As I got older, I was officially diagnosed with chronic depression and generalized anxiety. I had poor mental health my whole life but it wasn't recognized until I was in high school. Once in high school, I proceeded to start writing my own stories. Most of them were short and primitive with such dark themes that it worried my religious parents. Most were about my life and trying to personify my depression while others were dark twists on fantasy creatures like mermaids.
My early writing was terrible. Because of my mental illnesses now allowing me to focus, I would jump from one subject to the next in my stories and nothing ever made sense. For obvious reasons, this infuriated me and resulted in never finishing a single story I have ever written. This annoying habit has even followed me into academic papers where I will have to go back into my paper and add a paragraph or two. With time and patience, I've learned how to work my habit so it no longer hinders me.
Once I started college, I tried to give up my love of reading and writing. I was told by many people in my life that pursuing a degree in something like that would only serve to be a waste of money and time. I started as a computer science major, which ultimately made me more depressed. I didn't go to a single class for months because my interest in my major wasn't there. By the end of summer semester 2016, I was kicked out of college for my awful GPA. During those two semesters I was kicked out, I had absolutely no responsibility or job. I had a lot of time to look inside myself and analyze what went wrong and what I can change to be better.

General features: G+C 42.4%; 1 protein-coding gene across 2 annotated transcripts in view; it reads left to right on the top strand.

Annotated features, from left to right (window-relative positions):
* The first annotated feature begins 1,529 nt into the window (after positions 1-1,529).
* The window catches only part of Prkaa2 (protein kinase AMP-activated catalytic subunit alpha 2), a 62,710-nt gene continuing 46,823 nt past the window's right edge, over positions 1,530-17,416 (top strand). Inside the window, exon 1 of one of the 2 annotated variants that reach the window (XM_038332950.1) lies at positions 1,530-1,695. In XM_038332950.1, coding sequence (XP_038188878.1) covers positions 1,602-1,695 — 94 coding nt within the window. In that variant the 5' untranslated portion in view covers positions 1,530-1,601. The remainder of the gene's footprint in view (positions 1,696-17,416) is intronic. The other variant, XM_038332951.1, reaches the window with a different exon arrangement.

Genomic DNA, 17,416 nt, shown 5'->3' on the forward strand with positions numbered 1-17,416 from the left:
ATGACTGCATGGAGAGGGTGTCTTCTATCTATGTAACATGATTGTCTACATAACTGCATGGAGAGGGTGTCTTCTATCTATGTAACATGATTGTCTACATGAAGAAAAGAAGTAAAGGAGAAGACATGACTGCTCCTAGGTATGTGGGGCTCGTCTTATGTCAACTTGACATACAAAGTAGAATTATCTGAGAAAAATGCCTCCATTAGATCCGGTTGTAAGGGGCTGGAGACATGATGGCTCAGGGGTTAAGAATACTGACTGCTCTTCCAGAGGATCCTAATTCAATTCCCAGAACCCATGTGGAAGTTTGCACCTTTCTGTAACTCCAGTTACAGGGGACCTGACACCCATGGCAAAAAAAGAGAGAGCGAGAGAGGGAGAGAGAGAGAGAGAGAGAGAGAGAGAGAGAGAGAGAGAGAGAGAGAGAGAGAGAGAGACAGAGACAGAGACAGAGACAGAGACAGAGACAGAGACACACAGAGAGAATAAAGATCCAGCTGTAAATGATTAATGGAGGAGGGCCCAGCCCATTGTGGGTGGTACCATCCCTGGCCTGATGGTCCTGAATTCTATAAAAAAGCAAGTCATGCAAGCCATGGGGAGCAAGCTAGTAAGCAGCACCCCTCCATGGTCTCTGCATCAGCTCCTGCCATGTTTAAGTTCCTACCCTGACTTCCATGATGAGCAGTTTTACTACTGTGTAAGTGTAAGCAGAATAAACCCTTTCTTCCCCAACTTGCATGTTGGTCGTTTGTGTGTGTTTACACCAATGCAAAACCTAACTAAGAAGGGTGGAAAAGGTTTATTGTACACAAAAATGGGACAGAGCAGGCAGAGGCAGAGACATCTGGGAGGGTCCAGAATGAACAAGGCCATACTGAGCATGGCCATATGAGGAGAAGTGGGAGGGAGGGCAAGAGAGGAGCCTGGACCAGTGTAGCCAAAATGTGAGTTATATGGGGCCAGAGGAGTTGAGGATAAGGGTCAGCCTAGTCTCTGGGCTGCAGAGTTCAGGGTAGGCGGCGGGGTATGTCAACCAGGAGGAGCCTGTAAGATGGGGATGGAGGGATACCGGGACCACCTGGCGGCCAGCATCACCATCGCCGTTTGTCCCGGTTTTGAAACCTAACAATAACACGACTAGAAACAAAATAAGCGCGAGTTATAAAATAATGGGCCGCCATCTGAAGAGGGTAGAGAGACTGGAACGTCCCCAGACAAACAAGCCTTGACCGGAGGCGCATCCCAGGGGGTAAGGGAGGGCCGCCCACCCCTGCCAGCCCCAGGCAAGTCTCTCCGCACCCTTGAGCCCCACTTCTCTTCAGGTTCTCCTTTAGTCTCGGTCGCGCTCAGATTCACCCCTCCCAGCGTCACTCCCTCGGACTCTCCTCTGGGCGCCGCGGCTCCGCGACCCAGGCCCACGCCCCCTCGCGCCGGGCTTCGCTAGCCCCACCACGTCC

In the summer of 2017, I lived in Michigan for 3 months to work before returning to college in the fall. While in Michigan, I picked my passion of reading up again with newfound friends who shared my love. The book that really brought me back was Mr. Mercedes by Stephen King. I ate that book up within a week and regained that feeling of the real world melt from around me and the book come to life in my head. I decided to be selfish and change my major, even if it didn't make as much money as my previous major.
There isn't a second I regret switching majors. I regained a piece of who I am and became happier to go to class. Being happier in my major and life overall gave me the confidence to apply to write for the Odyssey here at Kennesaw State, which I have now been writing for since September of 2017. I began to actively try to expand my vocabulary in my free time and gained an amazing support system. My mother expresses how proud she is of me each and every day. My boyfriend expresses his interest in my major by learning along with me and always boosting my confidence when I allow him to read what I've written.
I'd be lying if I said I knew exactly what I wanted to do with my major. Initially, it was to teach but now I'm minoring in professional writing so I could take many different paths. However, the courses for my major interest me and make me excited for the future. My support system continues to push me on difficult days when I need it most as well. All of these things are the only proof I need to know that I am on the right track for my life and future.